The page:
This snippet allows the user to pass any MetricType class so long as it has an Evaluate() function which takes two Armadillo vector objects. Therefore, a user can now use CalculateAverageDistance() with the default EuclideanDistance, any other metric provided by mlpack, or a metric that they have written themselves.

Each time a template parameter is given with the intention of using policy-based design, it must be made clear in the documentation exactly what methods that template type should have and how they must work. So, for instance, in the example above, the MetricType class should specify that an Evaluate() function is necessary, and also that Evaluate() between two points must return the evaluation of a valid metric (so, it must be nonnegative, symmetric, and satisfy the triangle inequality).


In general, we should avoid inheritance (or, at least, virtual inheritance) in deference to templates (see above). This is because virtual functions incur runtime overhead, and especially in critical inner loops where these functions are called many, many times, this overhead is non-negligible.

Compelling cases for inheritance should be considered carefully. In order to keep the code consistent, we should be careful with the use of various C++ features: if a user is used to mlpack using templates for static polymorphism, then it is not good if that user suddenly encounters inheritance used to solve the same type of design problem in a different context.

Multiple inheritance isn't used inside the mlpack codebase, and given the previous two paragraphs, is probably not necessary in light of the use of templates.

References and pointers

Where possible, references are preferred; const references are for input parameters (when possible), and non-const references are for output parameters. Only primitive types should ever be passed by value in a method call, so as to avoid unnecessary object copies.

The use of references allows us to skip checks for NULL because we are making the assumption that the user is passing in a valid object. Below is an example:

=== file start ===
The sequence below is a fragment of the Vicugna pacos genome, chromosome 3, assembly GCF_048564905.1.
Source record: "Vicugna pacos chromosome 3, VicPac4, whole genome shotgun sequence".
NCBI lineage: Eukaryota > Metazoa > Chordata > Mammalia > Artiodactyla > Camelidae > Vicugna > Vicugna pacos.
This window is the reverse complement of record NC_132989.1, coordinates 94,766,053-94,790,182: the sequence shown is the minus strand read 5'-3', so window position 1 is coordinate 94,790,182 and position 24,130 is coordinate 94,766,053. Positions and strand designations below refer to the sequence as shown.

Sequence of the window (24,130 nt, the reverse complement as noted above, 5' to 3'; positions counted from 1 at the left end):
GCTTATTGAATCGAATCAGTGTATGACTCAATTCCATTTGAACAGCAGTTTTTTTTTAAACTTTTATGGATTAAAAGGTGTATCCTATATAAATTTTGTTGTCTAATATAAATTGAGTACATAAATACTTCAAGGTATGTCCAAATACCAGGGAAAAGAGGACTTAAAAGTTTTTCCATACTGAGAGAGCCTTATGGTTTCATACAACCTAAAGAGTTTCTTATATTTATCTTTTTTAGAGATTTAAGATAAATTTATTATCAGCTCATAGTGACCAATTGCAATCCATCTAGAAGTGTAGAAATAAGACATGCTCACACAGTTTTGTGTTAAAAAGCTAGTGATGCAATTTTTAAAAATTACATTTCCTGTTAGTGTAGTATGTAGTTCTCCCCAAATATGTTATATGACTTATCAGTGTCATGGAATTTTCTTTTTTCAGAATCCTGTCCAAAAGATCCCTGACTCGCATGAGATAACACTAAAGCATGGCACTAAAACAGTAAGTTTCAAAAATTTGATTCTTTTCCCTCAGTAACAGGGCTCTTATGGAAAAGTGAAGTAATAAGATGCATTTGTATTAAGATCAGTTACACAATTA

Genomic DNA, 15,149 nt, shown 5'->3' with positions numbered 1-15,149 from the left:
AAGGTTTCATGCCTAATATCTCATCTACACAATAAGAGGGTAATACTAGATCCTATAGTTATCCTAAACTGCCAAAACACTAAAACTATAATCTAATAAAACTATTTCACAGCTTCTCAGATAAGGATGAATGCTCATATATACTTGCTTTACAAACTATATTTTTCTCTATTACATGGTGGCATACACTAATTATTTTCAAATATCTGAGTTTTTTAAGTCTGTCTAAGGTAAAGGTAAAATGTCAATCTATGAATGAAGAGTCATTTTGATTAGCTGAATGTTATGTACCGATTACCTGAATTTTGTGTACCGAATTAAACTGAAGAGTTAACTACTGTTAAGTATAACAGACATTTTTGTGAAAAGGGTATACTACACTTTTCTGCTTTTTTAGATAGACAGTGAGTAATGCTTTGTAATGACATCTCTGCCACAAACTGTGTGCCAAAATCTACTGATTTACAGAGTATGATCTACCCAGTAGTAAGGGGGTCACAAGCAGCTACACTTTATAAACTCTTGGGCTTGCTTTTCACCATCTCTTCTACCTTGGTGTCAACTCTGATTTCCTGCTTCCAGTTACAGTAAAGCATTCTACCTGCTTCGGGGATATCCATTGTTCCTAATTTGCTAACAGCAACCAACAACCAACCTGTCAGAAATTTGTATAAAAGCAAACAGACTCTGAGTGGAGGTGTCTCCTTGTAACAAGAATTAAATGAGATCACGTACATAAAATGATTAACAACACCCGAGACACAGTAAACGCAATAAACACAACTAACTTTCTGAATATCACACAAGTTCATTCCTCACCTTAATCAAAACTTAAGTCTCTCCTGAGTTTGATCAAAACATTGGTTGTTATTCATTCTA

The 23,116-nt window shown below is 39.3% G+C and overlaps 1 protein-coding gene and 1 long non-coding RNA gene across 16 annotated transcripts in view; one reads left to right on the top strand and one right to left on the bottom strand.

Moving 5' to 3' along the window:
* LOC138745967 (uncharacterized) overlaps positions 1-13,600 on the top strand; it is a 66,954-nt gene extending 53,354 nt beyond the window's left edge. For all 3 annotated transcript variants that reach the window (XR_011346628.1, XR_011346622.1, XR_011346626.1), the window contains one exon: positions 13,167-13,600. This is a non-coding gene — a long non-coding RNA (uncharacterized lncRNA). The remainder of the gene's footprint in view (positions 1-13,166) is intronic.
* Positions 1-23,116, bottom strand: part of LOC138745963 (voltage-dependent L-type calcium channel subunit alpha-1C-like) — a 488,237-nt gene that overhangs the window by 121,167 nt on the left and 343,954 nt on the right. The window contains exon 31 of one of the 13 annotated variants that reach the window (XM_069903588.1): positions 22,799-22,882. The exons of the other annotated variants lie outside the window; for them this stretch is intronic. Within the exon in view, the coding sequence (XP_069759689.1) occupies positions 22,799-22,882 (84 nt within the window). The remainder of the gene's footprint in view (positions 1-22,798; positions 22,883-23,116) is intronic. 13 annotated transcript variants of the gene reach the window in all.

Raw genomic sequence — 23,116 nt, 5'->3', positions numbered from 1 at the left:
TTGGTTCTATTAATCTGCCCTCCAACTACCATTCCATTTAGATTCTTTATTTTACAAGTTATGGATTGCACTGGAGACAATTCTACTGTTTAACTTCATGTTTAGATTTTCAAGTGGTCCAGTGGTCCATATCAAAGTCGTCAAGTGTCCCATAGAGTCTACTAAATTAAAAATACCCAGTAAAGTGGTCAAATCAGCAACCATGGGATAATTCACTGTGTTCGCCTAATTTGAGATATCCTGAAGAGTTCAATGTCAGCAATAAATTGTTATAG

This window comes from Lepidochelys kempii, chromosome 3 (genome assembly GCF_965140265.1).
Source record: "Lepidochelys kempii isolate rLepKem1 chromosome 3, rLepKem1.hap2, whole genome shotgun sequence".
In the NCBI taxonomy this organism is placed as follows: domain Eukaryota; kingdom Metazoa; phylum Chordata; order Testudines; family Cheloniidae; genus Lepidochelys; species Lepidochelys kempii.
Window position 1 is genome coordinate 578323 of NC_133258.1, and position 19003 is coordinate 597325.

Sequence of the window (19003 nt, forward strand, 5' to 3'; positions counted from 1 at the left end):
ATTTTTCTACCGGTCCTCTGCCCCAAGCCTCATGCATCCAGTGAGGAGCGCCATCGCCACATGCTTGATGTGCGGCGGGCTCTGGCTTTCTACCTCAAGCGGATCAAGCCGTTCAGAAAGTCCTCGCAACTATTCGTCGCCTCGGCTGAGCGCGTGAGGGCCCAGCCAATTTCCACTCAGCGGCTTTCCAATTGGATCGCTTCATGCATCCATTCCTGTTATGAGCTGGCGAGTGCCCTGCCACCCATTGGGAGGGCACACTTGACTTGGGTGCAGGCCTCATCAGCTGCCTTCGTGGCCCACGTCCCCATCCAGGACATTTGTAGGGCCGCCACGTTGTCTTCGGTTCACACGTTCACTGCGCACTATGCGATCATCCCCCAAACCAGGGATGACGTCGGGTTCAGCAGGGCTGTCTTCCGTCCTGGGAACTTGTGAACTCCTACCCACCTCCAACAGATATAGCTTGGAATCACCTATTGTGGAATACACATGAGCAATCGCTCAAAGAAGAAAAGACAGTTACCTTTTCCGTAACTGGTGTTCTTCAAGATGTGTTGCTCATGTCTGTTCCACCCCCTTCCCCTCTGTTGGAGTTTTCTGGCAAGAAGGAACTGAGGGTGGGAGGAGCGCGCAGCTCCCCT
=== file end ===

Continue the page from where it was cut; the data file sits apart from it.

template<typename MetricType = EuclideanDistance>
double CalculateOffsetAverageDistance(const arma::mat& data, MetricType& metric, const double offset)
  // Calculate the average pairwise distance between points.
  double result = 0.0;
  for (size_t i = 0; i < data.n_cols; ++i)
    for (size_t j = 0; j < data.n_cols; ++j)
      if (i == j)
        result += metric.Evaluate(data.col(i), data.col(j)) + offset;

In this case, all three parameters to the method are input, but we cannot label MetricType as const, because a call to MetricType::Evaluate() may be non-const -- for instance, if the class is counting how many times Evaluate() has been called.

One instance where references don't make sense are with structures like trees. Consider a simplified binary tree, given below:

struct SimpleTree
  SimpleTree* left;
  SimpleTree* right;

In this case, it does not make sense to have left and right be of type SimpleTree&, because various operators on the SimpleTree structure may modify the left and right children (for instance, rebalancing of a tree may attach a child somewhere else in the tree). References can't be re-seated, so rebalancing a reference-based tree would be a nightmare.

So, the general rule of thumb is: always try to use references, but when this isn't reasonably possible (i.e. when you may need to reassign), use pointers. Note that the use of references can make serialization difficult, so it is not always possible to cleanly use references.

Template metaprogramming and SFINAE

SFINAE (substitution failure is not an error) is in wide use throughout the mlpack codebase, in order to perform partial specializations. So, here is an example, using some structures from Boost: